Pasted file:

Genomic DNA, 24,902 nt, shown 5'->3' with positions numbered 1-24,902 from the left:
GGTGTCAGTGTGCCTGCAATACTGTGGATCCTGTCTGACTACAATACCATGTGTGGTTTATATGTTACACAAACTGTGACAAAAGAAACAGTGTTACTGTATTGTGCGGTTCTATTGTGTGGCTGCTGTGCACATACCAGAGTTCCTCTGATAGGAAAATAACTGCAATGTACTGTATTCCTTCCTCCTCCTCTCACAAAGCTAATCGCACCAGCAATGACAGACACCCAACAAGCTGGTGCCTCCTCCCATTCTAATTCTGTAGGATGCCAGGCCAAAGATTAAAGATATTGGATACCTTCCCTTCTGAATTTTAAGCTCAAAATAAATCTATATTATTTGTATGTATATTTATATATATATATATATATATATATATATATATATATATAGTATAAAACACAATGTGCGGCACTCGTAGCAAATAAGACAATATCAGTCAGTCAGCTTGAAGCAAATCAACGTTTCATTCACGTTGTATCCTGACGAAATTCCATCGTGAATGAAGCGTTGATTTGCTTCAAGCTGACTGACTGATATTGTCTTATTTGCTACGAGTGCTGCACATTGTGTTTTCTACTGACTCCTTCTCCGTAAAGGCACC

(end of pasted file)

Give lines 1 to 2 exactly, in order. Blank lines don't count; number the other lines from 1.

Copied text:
Genomic DNA, 24,902 nt, shown 5'->3' with positions numbered 1-24,902 from the left:
GGTGTCAGTGTGCCTGCAATACTGTGGATCCTGTCTGACTACAATACCATGTGTGGTTTATATGTTACACAAACTGTGACAAAAGAAACAGTGTTACTGTATTGTGCGGTTCTATTGTGTGGCTGCTGTGCACATACCAGAGTTCCTCTGATAGGAAAATAACTGCAATGTACTGTATTCCTTCCTCCTCCTCTCACAAAGCTAATCGCACCAGCAATGACAGACACCCAACAAGCTGGTGCCTCCTCCCATTCTAATTCTGTAGGATGCCAGGCCAAAGATTAAAGATATTGGATACCTTCCCTTCTGAATTTTAAGCTCAAAATAAATCTATATTATTTGTATGTATATTTATATATATATATATATATATATATATATATATATATATAGTATAAAACACAATGTGCGGCACTCGTAGCAAATAAGACAATATCAGTCAGTCAGCTTGAAGCAAATCAACGTTTCATTCACGTTGTATCCTGACGAAATTCCATCGTGAATGAAGCGTTGATTTGCTTCAAGCTGACTGACTGATATTGTCTTATTTGCTACGAGTGCTGCACATTGTGTTTTCTACTGACTCCTTCTCCGTAAAGGCACC